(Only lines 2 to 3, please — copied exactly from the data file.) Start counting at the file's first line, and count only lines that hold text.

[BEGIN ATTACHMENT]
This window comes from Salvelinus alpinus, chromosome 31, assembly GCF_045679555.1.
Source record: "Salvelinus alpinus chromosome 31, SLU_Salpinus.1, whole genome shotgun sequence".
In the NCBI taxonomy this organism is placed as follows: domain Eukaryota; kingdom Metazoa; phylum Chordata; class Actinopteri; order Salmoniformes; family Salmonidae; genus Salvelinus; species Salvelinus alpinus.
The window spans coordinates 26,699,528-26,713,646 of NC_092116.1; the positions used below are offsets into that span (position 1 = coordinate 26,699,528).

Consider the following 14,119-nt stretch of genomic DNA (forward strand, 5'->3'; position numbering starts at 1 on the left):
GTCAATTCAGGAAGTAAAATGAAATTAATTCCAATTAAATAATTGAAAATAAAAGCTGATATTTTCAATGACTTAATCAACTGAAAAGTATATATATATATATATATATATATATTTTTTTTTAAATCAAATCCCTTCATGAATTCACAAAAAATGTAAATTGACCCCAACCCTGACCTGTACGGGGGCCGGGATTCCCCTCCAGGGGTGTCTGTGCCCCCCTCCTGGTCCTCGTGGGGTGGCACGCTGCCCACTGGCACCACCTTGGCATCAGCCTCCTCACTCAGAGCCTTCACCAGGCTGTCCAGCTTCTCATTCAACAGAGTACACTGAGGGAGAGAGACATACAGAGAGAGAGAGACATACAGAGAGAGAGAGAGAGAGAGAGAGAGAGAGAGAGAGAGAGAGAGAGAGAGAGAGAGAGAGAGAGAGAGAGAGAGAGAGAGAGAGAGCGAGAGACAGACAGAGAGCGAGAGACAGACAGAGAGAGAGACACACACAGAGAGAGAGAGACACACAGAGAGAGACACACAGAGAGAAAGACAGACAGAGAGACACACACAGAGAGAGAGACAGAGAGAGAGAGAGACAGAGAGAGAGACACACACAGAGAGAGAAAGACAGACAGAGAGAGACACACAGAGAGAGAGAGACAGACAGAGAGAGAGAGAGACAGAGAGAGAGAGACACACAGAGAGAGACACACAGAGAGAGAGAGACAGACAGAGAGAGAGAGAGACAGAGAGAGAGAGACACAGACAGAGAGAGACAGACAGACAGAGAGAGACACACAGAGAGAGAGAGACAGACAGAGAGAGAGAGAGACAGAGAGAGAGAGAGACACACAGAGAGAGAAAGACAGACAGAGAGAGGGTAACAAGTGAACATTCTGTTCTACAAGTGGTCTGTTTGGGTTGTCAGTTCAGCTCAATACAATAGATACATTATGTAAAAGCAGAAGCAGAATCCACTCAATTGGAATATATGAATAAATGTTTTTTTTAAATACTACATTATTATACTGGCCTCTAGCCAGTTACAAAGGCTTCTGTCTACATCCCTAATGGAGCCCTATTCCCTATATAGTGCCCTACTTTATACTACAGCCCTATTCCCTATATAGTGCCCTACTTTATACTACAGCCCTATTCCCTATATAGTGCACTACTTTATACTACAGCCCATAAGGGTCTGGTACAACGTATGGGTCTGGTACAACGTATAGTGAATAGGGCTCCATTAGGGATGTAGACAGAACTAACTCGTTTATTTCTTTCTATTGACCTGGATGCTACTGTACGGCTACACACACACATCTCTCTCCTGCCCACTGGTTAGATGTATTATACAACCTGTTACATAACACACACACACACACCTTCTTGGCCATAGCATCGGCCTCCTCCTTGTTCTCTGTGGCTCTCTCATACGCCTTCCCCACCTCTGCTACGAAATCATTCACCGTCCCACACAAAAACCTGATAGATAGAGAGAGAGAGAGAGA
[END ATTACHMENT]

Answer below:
Source record: "Salvelinus alpinus chromosome 31, SLU_Salpinus.1, whole genome shotgun sequence".
In the NCBI taxonomy this organism is placed as follows: domain Eukaryota; kingdom Metazoa; phylum Chordata; class Actinopteri; order Salmoniformes; family Salmonidae; genus Salvelinus; species Salvelinus alpinus.